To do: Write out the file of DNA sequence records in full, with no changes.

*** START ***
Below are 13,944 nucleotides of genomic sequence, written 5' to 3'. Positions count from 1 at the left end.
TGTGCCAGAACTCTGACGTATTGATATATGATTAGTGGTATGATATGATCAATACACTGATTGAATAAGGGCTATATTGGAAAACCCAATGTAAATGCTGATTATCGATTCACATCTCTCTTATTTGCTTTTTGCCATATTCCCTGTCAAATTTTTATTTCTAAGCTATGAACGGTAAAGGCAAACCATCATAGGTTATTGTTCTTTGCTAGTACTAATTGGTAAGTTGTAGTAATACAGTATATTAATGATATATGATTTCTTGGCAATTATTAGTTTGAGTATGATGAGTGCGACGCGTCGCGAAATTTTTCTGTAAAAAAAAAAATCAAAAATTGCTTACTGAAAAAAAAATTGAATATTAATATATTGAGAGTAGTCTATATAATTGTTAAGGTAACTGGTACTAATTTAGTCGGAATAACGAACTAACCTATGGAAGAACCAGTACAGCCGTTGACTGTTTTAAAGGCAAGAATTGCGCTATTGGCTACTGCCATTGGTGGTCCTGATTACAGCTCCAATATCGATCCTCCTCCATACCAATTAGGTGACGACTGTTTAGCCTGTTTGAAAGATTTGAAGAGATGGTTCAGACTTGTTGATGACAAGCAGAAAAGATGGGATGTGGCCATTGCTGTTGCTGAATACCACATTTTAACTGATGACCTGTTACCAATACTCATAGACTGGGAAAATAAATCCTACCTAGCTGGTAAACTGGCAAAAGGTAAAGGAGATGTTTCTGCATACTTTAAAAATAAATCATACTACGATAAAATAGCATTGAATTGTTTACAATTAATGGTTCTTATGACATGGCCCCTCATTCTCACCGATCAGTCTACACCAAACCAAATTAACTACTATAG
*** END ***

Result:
Below are 13,944 nucleotides of genomic sequence, written 5' to 3'. Positions count from 1 at the left end.
TGTGCCAGAACTCTGACGTATTGATATATGATTAGTGGTATGATATGATCAATACACTGATTGAATAAGGGCTATATTGGAAAACCCAATGTAAATGCTGATTATCGATTCACATCTCTCTTATTTGCTTTTTGCCATATTCCCTGTCAAATTTTTATTTCTAAGCTATGAACGGTAAAGGCAAACCATCATAGGTTATTGTTCTTTGCTAGTACTAATTGGTAAGTTGTAGTAATACAGTATATTAATGATATATGATTTCTTGGCAATTATTAGTTTGAGTATGATGAGTGCGACGCGTCGCGAAATTTTTCTGTAAAAAAAAAAATCAAAAATTGCTTACTGAAAAAAAAATTGAATATTAATATATTGAGAGTAGTCTATATAATTGTTAAGGTAACTGGTACTAATTTAGTCGGAATAACGAACTAACCTATGGAAGAACCAGTACAGCCGTTGACTGTTTTAAAGGCAAGAATTGCGCTATTGGCTACTGCCATTGGTGGTCCTGATTACAGCTCCAATATCGATCCTCCTCCATACCAATTAGGTGACGACTGTTTAGCCTGTTTGAAAGATTTGAAGAGATGGTTCAGACTTGTTGATGACAAGCAGAAAAGATGGGATGTGGCCATTGCTGTTGCTGAATACCACATTTTAACTGATGACCTGTTACCAATACTCATAGACTGGGAAAATAAATCCTACCTAGCTGGTAAACTGGCAAAAGGTAAAGGAGATGTTTCTGCATACTTTAAAAATAAATCATACTACGATAAAATAGCATTGAATTGTTTACAATTAATGGTTCTTATGACATGGCCCCTCATTCTCACCGATCAGTCTACACCAAACCAAATTAACTACTATAG